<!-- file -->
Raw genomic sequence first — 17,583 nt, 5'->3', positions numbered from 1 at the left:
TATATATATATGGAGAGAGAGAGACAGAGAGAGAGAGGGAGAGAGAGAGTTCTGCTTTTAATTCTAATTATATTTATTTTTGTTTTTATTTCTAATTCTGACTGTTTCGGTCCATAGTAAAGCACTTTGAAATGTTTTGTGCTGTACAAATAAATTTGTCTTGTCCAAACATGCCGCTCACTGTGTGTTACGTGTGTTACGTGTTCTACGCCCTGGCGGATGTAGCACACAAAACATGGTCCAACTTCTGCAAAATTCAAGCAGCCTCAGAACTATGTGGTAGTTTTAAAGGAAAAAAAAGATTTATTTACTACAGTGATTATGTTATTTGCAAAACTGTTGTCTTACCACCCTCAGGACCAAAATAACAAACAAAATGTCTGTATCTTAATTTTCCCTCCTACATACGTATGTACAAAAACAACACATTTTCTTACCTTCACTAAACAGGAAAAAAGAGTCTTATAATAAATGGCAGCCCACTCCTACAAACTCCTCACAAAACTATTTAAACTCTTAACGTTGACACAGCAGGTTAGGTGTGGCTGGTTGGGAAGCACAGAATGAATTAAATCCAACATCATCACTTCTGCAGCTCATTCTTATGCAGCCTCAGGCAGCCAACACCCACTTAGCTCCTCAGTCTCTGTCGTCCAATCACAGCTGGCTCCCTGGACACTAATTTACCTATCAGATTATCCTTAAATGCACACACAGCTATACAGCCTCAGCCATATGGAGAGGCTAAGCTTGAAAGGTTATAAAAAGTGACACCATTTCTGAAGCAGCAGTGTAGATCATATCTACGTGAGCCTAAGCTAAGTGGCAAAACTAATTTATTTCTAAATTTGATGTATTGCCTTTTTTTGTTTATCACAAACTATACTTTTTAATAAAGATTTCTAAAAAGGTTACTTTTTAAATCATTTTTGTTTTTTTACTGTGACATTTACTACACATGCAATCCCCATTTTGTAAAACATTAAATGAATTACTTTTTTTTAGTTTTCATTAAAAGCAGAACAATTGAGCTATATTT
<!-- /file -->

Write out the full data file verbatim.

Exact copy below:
Raw genomic sequence first — 17,583 nt, 5'->3', positions numbered from 1 at the left:
TATATATATATGGAGAGAGAGAGACAGAGAGAGAGAGGGAGAGAGAGAGTTCTGCTTTTAATTCTAATTATATTTATTTTTGTTTTTATTTCTAATTCTGACTGTTTCGGTCCATAGTAAAGCACTTTGAAATGTTTTGTGCTGTACAAATAAATTTGTCTTGTCCAAACATGCCGCTCACTGTGTGTTACGTGTGTTACGTGTTCTACGCCCTGGCGGATGTAGCACACAAAACATGGTCCAACTTCTGCAAAATTCAAGCAGCCTCAGAACTATGTGGTAGTTTTAAAGGAAAAAAAAGATTTATTTACTACAGTGATTATGTTATTTGCAAAACTGTTGTCTTACCACCCTCAGGACCAAAATAACAAACAAAATGTCTGTATCTTAATTTTCCCTCCTACATACGTATGTACAAAAACAACACATTTTCTTACCTTCACTAAACAGGAAAAAAGAGTCTTATAATAAATGGCAGCCCACTCCTACAAACTCCTCACAAAACTATTTAAACTCTTAACGTTGACACAGCAGGTTAGGTGTGGCTGGTTGGGAAGCACAGAATGAATTAAATCCAACATCATCACTTCTGCAGCTCATTCTTATGCAGCCTCAGGCAGCCAACACCCACTTAGCTCCTCAGTCTCTGTCGTCCAATCACAGCTGGCTCCCTGGACACTAATTTACCTATCAGATTATCCTTAAATGCACACACAGCTATACAGCCTCAGCCATATGGAGAGGCTAAGCTTGAAAGGTTATAAAAAGTGACACCATTTCTGAAGCAGCAGTGTAGATCATATCTACGTGAGCCTAAGCTAAGTGGCAAAACTAATTTATTTCTAAATTTGATGTATTGCCTTTTTTTGTTTATCACAAACTATACTTTTTAATAAAGATTTCTAAAAAGGTTACTTTTTAAATCATTTTTGTTTTTTTACTGTGACATTTACTACACATGCAATCCCCATTTTGTAAAACATTAAATGAATTACTTTTTTTTAGTTTTCATTAAAAGCAGAACAATTGAGCTATATTT